Girth settled back into his seat at the bar, adjusting the spiked leather straps of his torturer’s uniform. He’d sure like to find out where the internet lived and give it a piece of his mind, whip, and poker. Then again, knowing the internet, it would probably enjoy it. Just like all the other perverts he’d encountered during his not particularly long or distinguished career. There was no place for non-kinky torturers anymore.

He propped his elbows on the bar and lowered his head into his hands. “Another mead, barkeep.”

“The answer to your problems isn’t at the bottom of a mead horn,” said the barbarian barfly to his left.

“Of course not.” Girth angled the vessel over the faceplate of his helmet and tried to tip the drink through into his mouth. A lot of it missed and splashed onto his codpiece, making it look as though he’d wet himself. “The answer’s in all the lovely ethanol floating about in the middle.”

“Cats with boobs!” shouted the drunk, pointing at something just outside Girth’s field of vision. “Cats with boobs!”

A pulchritudinous woman with the head of a lioness marched swiftly over to the bar and roundhouse kicked the drunk in the face, managing to defenestrate him in the process. Continue reading

A Damp Squib

Flash Fiction Month 2014, Day 27

Professor Hattersley took his place at the podium, ignoring the less than kind murmurs that spread through the audience as he crossed the stage. Talk didn’t bother him. For one thing, he was used to it. For another, after this conference the talk would be different. He set the shoebox-sized casket of gold and lapis lazuli before him.

“Esteemed colleagues,” he began. “I am aware that my research has drawn a certain amount of scorn in the past, and I appreciate that a degree of scepticism is only healthy.” The murmurs showed no sign of abating. If there was one good thing about being an academic pariah, it was that it did wonders for one’s public speaking skills. He spoke louder. “The idea that the deities of ancient Egypt were not merely the invention of a primitive society, but powerful visitors from another dimension, will no doubt have a dramatic effect on Egyptology, and indeed the study of all ancient civilizations.”

“This is just conjecture!” shouted a no-nonsense delegate at the back of the room. “You’ve never provided so much as a shred of evidence for the ideas presented in any of your books.”

A hearty chorus of “hear hear” went around the auditorium.

“I have provided enough evidence,” retorted Hattersley, “for anyone who is prepared to accept it. And I will provide much more. Behold!” He held the box aloft.

“That could have come from any New Age hippy woo shop.” One of the speakers sitting in the front row flapped a hand dismissively.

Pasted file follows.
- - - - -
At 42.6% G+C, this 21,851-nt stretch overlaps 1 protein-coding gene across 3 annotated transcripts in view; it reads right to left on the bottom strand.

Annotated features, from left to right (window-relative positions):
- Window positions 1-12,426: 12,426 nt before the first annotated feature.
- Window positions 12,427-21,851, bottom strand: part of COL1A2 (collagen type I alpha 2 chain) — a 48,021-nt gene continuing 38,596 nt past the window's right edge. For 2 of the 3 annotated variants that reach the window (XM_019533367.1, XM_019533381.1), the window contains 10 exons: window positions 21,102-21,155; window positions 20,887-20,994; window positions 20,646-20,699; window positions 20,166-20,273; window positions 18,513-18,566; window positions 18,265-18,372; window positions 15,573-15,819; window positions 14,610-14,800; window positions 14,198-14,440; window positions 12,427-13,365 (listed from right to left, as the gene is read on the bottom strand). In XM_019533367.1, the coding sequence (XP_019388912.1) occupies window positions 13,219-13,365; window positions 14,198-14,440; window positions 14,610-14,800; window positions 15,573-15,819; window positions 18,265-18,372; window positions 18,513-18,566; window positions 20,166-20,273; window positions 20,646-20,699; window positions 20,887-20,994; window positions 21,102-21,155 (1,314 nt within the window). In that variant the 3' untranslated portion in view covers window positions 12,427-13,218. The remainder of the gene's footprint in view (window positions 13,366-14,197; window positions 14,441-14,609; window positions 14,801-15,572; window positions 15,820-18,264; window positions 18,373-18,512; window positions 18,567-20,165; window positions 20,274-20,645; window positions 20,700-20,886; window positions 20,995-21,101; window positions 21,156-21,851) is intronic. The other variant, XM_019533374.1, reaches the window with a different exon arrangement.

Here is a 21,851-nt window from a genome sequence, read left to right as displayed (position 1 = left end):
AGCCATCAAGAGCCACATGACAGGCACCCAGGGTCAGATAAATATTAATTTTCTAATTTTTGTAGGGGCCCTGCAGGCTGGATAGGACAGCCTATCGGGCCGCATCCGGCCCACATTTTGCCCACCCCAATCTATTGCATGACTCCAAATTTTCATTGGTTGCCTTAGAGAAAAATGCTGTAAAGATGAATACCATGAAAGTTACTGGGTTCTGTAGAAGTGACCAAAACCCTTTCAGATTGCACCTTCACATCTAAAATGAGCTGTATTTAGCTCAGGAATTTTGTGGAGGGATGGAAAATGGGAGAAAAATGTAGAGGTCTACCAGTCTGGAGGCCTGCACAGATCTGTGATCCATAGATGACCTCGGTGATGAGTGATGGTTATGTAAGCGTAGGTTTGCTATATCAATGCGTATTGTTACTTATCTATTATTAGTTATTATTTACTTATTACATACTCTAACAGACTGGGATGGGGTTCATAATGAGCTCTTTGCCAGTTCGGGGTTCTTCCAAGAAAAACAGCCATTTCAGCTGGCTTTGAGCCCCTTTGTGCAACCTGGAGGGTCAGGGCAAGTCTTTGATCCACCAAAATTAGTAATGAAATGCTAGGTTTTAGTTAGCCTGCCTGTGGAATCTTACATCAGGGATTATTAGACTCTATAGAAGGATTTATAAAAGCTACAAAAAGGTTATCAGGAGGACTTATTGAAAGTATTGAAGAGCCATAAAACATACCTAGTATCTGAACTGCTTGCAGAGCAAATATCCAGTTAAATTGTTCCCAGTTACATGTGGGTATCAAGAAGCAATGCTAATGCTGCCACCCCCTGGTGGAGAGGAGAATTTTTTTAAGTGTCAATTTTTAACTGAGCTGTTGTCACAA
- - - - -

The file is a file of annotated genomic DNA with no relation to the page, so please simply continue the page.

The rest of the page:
“As a matter of fact, it did.” Professor Hattersley tapped the lid of the box. “But though this item may be made of plastic, its design is based on a ruined original believed to have been associated with King Scorpion, and that design is what matters. That, and the summoning incantations I discovered on my most recent expedition. These have, of course, already been performed.” He smiled, waving a hand over the box.

“I’m sorry,” a reporter at the side of the room spoke up. Until now she had been looking pretty bored. “Do you mean to say that inside that box…there is a god?”

“That is exactly what I am saying.” Hattersley grinned. “But the sacred charms I recovered do not merely summon this god—they will allow me to command it.” Without a word more, he whipped the lid from the box.

Suddenly, there was a blinding light that obscured the entire stage. When it faded, there stood before the podium one of the strange, animal-headed figures every member of the audience was so familiar with. Its head was that of a lioness, and it regarded the mass of observers with a cold, distant gaze.

“Oh my goodness…” one delegate whispered to another, “I think that’s Sekhmet!”

“I don’t think so,” replied the other. “Sekhmet was the focus of my thesis—she’s usually pictured robed in red. More likely this is…”

“SEE ME!” boomed the goddess on the stage. “I AM TEFNUT—GODDESS OF MOISTURE!”

“Prove it!” shouted the delegate at the back.

The goddess opened her mouth and produced a hissing chant, like ten thousand leaves swaying in unison. Suddenly, the room was quite humid.

“Amazing!” the delegate at the back had to concede. “Tell me…can you do more than this?”


“Wait…” Professor Hattersley peered from behind the podium, where he’d been hiding. “Do you mean to say I’ve spent my entire career searching for you…and you’re basically just a supernatural humidifier? You can’t do anything else at all?”


“Go on then.”

Tefnut stared blankly at him.

“I command you,” shouted Hattersley, “show me!”

Tefnut stepped down from the stage and approached the speaker in the front row, who began to panic. “SCRIBE,” she said, “YOUR LIPS ARE DRY.” So she stretched out a hand and pointed to his lips, and they were dry no longer.

“Thank you!” stammered the speaker. “I left my chapstick on the plane and I’ve been without it for days…thank you so much!”

Professor Hattersley slapped a palm to his forehead. “Is that really all you can do?”


“Yes?” Hattersley tapped his foot.


“That’s it.” Professor Hattersley pulled the microphone from his lapel and threw it to the ground. “I quit.”

If you’ve enjoyed this story, you can find my work from Flash Fiction Month 2012 and 2013 collected in OCR is Not the Only Font and Red Herring respectively.